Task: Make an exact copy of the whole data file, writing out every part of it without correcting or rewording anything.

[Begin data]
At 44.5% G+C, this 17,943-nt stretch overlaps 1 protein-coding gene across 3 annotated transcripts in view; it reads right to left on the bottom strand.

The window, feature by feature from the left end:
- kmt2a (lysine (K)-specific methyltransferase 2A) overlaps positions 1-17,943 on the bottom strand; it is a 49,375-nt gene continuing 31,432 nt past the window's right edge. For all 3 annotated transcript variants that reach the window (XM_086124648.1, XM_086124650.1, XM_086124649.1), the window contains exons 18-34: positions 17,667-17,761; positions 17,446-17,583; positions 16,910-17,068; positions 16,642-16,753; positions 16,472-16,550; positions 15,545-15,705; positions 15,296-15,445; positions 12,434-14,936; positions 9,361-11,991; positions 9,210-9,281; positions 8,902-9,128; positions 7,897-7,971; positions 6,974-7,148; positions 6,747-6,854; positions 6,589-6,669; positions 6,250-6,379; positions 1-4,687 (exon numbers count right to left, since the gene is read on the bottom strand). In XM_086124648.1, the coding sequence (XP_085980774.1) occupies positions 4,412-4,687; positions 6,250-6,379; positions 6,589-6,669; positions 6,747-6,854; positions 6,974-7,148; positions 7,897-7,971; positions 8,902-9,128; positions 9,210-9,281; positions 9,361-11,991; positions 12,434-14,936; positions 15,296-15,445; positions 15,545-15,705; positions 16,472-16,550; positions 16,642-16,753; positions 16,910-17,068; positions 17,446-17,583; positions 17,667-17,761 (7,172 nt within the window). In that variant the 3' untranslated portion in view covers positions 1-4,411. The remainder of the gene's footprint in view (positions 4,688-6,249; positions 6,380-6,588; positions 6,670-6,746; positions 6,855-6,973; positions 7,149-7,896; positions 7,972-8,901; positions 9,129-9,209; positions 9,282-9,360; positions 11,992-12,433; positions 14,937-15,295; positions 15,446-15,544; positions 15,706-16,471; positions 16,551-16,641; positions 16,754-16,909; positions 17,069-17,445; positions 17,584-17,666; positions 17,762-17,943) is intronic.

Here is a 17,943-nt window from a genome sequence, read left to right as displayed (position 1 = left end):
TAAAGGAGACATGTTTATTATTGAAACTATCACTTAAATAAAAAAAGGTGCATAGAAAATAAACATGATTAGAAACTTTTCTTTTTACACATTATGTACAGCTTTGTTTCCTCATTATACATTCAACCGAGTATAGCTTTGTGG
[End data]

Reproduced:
At 44.5% G+C, this 17,943-nt stretch overlaps 1 protein-coding gene across 3 annotated transcripts in view; it reads right to left on the bottom strand.

The window, feature by feature from the left end:
- kmt2a (lysine (K)-specific methyltransferase 2A) overlaps positions 1-17,943 on the bottom strand; it is a 49,375-nt gene continuing 31,432 nt past the window's right edge. For all 3 annotated transcript variants that reach the window (XM_086124648.1, XM_086124650.1, XM_086124649.1), the window contains exons 18-34: positions 17,667-17,761; positions 17,446-17,583; positions 16,910-17,068; positions 16,642-16,753; positions 16,472-16,550; positions 15,545-15,705; positions 15,296-15,445; positions 12,434-14,936; positions 9,361-11,991; positions 9,210-9,281; positions 8,902-9,128; positions 7,897-7,971; positions 6,974-7,148; positions 6,747-6,854; positions 6,589-6,669; positions 6,250-6,379; positions 1-4,687 (exon numbers count right to left, since the gene is read on the bottom strand). In XM_086124648.1, the coding sequence (XP_085980774.1) occupies positions 4,412-4,687; positions 6,250-6,379; positions 6,589-6,669; positions 6,747-6,854; positions 6,974-7,148; positions 7,897-7,971; positions 8,902-9,128; positions 9,210-9,281; positions 9,361-11,991; positions 12,434-14,936; positions 15,296-15,445; positions 15,545-15,705; positions 16,472-16,550; positions 16,642-16,753; positions 16,910-17,068; positions 17,446-17,583; positions 17,667-17,761 (7,172 nt within the window). In that variant the 3' untranslated portion in view covers positions 1-4,411. The remainder of the gene's footprint in view (positions 4,688-6,249; positions 6,380-6,588; positions 6,670-6,746; positions 6,855-6,973; positions 7,149-7,896; positions 7,972-8,901; positions 9,129-9,209; positions 9,282-9,360; positions 11,992-12,433; positions 14,937-15,295; positions 15,446-15,544; positions 15,706-16,471; positions 16,551-16,641; positions 16,754-16,909; positions 17,069-17,445; positions 17,584-17,666; positions 17,762-17,943) is intronic.

Here is a 17,943-nt window from a genome sequence, read left to right as displayed (position 1 = left end):
TAAAGGAGACATGTTTATTATTGAAACTATCACTTAAATAAAAAAAGGTGCATAGAAAATAAACATGATTAGAAACTTTTCTTTTTACACATTATGTACAGCTTTGTTTCCTCATTATACATTCAACCGAGTATAGCTTTGTGG